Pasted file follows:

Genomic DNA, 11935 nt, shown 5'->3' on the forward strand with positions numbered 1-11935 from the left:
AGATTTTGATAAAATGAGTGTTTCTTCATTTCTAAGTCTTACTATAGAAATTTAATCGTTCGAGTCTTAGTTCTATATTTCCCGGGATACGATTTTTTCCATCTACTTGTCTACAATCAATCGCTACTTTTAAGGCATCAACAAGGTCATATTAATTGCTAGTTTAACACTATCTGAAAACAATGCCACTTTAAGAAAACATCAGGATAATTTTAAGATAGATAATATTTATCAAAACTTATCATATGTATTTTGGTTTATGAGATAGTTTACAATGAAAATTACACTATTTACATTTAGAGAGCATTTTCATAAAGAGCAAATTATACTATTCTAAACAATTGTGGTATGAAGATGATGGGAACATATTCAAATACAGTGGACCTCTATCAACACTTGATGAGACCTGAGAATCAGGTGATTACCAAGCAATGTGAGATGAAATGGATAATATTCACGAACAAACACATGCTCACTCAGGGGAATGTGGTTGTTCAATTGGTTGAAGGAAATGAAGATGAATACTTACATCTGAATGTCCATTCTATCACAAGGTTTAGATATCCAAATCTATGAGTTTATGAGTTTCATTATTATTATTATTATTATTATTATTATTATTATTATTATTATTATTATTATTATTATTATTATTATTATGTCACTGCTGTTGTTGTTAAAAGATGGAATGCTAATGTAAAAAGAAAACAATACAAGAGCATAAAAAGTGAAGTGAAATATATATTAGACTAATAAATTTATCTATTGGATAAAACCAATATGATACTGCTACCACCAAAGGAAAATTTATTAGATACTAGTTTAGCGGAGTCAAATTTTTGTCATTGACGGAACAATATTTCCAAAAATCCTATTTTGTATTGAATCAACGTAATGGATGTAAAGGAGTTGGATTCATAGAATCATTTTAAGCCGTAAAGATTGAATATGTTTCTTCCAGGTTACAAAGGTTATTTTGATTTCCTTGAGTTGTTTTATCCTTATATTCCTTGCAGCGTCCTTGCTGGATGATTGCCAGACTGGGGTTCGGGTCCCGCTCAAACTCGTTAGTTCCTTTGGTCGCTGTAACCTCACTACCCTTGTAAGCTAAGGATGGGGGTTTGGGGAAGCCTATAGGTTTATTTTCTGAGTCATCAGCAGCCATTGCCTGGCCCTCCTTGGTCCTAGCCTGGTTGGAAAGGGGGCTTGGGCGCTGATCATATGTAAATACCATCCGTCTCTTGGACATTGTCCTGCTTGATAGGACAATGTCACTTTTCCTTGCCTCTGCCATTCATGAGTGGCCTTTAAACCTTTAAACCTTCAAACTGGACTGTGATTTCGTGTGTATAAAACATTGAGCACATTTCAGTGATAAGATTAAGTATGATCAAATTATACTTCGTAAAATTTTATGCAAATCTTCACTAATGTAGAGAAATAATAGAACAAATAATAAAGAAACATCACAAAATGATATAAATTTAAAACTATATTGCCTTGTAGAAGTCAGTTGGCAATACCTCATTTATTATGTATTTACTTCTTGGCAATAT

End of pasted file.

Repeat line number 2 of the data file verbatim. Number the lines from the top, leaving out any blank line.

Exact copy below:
AGATTTTGATAAAATGAGTGTTTCTTCATTTCTAAGTCTTACTATAGAAATTTAATCGTTCGAGTCTTAGTTCTATATTTCCCGGGATACGATTTTTTCCATCTACTTGTCTACAATCAATCGCTACTTTTAAGGCATCAACAAGGTCATATTAATTGCTAGTTTAACACTATCTGAAAACAATGCCACTTTAAGAAAACATCAGGATAATTTTAAGATAGATAATATTTATCAAAACTTATCATATGTATTTTGGTTTATGAGATAGTTTACAATGAAAATTACACTATTTACATTTAGAGAGCATTTTCATAAAGAGCAAATTATACTATTCTAAACAATTGTGGTATGAAGATGATGGGAACATATTCAAATACAGTGGACCTCTATCAACACTTGATGAGACCTGAGAATCAGGTGATTACCAAGCAATGTGAGATGAAATGGATAATATTCACGAACAAACACATGCTCACTCAGGGGAATGTGGTTGTTCAATTGGTTGAAGGAAATGAAGATGAATACTTACATCTGAATGTCCATTCTATCACAAGGTTTAGATATCCAAATCTATGAGTTTATGAGTTTCATTATTATTATTATTATTATTATTATTATTATTATTATTATTATTATTATTATTATTATTATTATTATTATGTCACTGCTGTTGTTGTTAAAAGATGGAATGCTAATGTAAAAAGAAAACAATACAAGAGCATAAAAAGTGAAGTGAAATATATATTAGACTAATAAATTTATCTATTGGATAAAACCAATATGATACTGCTACCACCAAAGGAAAATTTATTAGATACTAGTTTAGCGGAGTCAAATTTTTGTCATTGACGGAACAATATTTCCAAAAATCCTATTTTGTATTGAATCAACGTAATGGATGTAAAGGAGTTGGATTCATAGAATCATTTTAAGCCGTAAAGATTGAATATGTTTCTTCCAGGTTACAAAGGTTATTTTGATTTCCTTGAGTTGTTTTATCCTTATATTCCTTGCAGCGTCCTTGCTGGATGATTGCCAGACTGGGGTTCGGGTCCCGCTCAAACTCGTTAGTTCCTTTGGTCGCTGTAACCTCACTACCCTTGTAAGCTAAGGATGGGGGTTTGGGGAAGCCTATAGGTTTATTTTCTGAGTCATCAGCAGCCATTGCCTGGCCCTCCTTGGTCCTAGCCTGGTTGGAAAGGGGGCTTGGGCGCTGATCATATGTAAATACCATCCGTCTCTTGGACATTGTCCTGCTTGATAGGACAATGTCACTTTTCCTTGCCTCTGCCATTCATGAGTGGCCTTTAAACCTTTAAACCTTCAAACTGGACTGTGATTTCGTGTGTATAAAACATTGAGCACATTTCAGTGATAAGATTAAGTATGATCAAATTATACTTCGTAAAATTTTATGCAAATCTTCACTAATGTAGAGAAATAATAGAACAAATAATAAAGAAACATCACAAAATGATATAAATTTAAAACTATATTGCCTTGTAGAAGTCAGTTGGCAATACCTCATTTATTATGTATTTACTTCTTGGCAATAT